An event that may have ensued from one such attempt featured a tinamou far from the Brightlingsea area, but sadly the precise identity of that bird is very much a matter for conjecture. On 20 January 1900, The Field published the following letter from J.C. Hawkshaw of Hollycombe, Liphook, Hants:
On Dec. 23 last, while shooting a covert on this estate, a strange bird got up amongst the pheasants and was shot. On examination it proved to be a great tinamu [sic], or, as it is sometimes called, martineta. As Christmas was near, I skinned it myself, with a view of preserving it until I could send it to be set up, and found it to be in excellent condition, with its crop full of Indian corn, which it had evidently picked up in the covert, where the pheasants were regularly fed. The keeper on whose beat it was killed said that he had constantly seen it feeding with the pheasants. If you would be kind enough to insert the above in your columns I hope that I may be able to discover whence this stranger had strayed.
As a footnote to that letter, the editors of The Field briefly referred to Bateman's experiment at Brightlingsea, but confessed that they were unaware of any similar trials in Surrey, Sussex, or Hants (Liphook was sited on the border of those three counties) that might explain the origin of the specimen reported by Hawkshaw.
Not only was this tinamou's origin a mystery, so too was its identity. No description of its appearance was given; the only clues to its species are the two common names, 'great tinamu' and 'martineta', applied to it by Hawkshaw. Ironically, however, these actually serve only to confuse the matter further, rather than to clarify it. The problem is that they have been variously applied to at least three completely different species. Both names have been applied to the rufous tinamou (as in Richard Lydekker's The Royal Natural History, 1894-96); but 'great tinamou' is also commonly used in relation to a slightly larger species, Tinamus major (native to northwestern and central South America, as well as Central America); and 'martineta' doubles as an alternative name for the elegant tinamou Eudromia elegans (inhabiting Chile and southern Argentina).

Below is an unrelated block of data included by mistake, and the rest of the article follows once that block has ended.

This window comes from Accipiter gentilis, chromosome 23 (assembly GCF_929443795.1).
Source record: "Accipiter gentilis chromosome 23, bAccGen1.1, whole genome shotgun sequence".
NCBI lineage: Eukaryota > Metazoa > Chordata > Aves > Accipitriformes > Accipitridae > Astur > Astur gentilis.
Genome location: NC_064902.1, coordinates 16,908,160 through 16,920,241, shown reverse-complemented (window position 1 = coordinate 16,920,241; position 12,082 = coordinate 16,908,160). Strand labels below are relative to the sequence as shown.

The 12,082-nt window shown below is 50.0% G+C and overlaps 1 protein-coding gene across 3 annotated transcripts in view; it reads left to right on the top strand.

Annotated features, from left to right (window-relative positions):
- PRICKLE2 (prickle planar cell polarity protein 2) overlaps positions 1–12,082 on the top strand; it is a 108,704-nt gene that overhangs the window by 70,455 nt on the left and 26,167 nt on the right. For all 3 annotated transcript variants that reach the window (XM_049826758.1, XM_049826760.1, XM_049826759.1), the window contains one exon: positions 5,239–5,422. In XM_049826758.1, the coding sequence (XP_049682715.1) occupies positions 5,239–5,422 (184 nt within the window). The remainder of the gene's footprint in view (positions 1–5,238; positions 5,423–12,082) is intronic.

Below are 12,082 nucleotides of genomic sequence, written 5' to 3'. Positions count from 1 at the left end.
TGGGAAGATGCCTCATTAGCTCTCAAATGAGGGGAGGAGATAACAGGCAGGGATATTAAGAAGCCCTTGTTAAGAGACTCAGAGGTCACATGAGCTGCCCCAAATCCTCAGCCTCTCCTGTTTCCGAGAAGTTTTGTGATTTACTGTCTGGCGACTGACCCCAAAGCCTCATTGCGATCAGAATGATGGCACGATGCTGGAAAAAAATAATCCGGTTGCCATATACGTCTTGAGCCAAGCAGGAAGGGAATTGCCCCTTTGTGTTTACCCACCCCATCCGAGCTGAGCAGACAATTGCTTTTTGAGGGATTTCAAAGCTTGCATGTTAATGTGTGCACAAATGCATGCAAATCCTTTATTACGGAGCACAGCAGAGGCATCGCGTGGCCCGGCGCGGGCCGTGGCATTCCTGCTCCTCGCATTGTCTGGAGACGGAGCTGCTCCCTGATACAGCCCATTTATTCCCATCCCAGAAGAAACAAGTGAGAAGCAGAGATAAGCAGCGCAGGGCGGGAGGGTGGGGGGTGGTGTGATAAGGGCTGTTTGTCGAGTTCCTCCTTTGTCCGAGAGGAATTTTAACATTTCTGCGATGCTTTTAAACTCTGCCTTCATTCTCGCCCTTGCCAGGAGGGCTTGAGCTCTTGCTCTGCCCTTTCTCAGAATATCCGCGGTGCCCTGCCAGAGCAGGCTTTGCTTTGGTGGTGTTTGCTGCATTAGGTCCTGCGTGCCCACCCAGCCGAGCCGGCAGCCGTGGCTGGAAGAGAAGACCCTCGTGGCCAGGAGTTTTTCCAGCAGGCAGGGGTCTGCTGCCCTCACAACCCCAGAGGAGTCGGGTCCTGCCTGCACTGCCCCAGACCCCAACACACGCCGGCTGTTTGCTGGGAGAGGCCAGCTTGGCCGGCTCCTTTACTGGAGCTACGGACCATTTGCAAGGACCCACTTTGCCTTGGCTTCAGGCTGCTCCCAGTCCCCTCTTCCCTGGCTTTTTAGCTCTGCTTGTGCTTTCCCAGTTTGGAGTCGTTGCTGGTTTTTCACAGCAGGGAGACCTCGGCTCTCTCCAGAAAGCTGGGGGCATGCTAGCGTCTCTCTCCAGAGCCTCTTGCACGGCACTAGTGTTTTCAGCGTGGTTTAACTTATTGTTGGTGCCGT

Was Hawkshaw's bird proof, therefore, of another attempt to introduce the rufous tinamou into Britain; or was it evidence of a comparable experiment with a different species? Perhaps its existence in the wild was wholly accidental, totally unplanned – simply a lone escapee from same aviary. Certainly, tinamous had been maintained in captivity in Britain, with no attempt made to release them for naturalisation purposes, by a number of different aviculturalists for many years before this event.
Today, even with such established exotica as flocks of ring-necked parakeets Psittacula krameri and golden pheasants Chrysolophus pictus surviving in widely dispersed areas of the U.K., it still seems strange to consider that had it not been for an all-too-formidable onslaught by the foxes of Brightlingsea just over a century ago, Great Britain may well have become home to an entire extra taxonomic order of birds – that short-legged relatives of rheas and ostriches would have become a common sight by now in the fields and marshlands of England, far removed indeed from their original Neotropical world.
This blog post was excerpted exclusively for ShukerNature from my book Extraordinary Animals Revisited.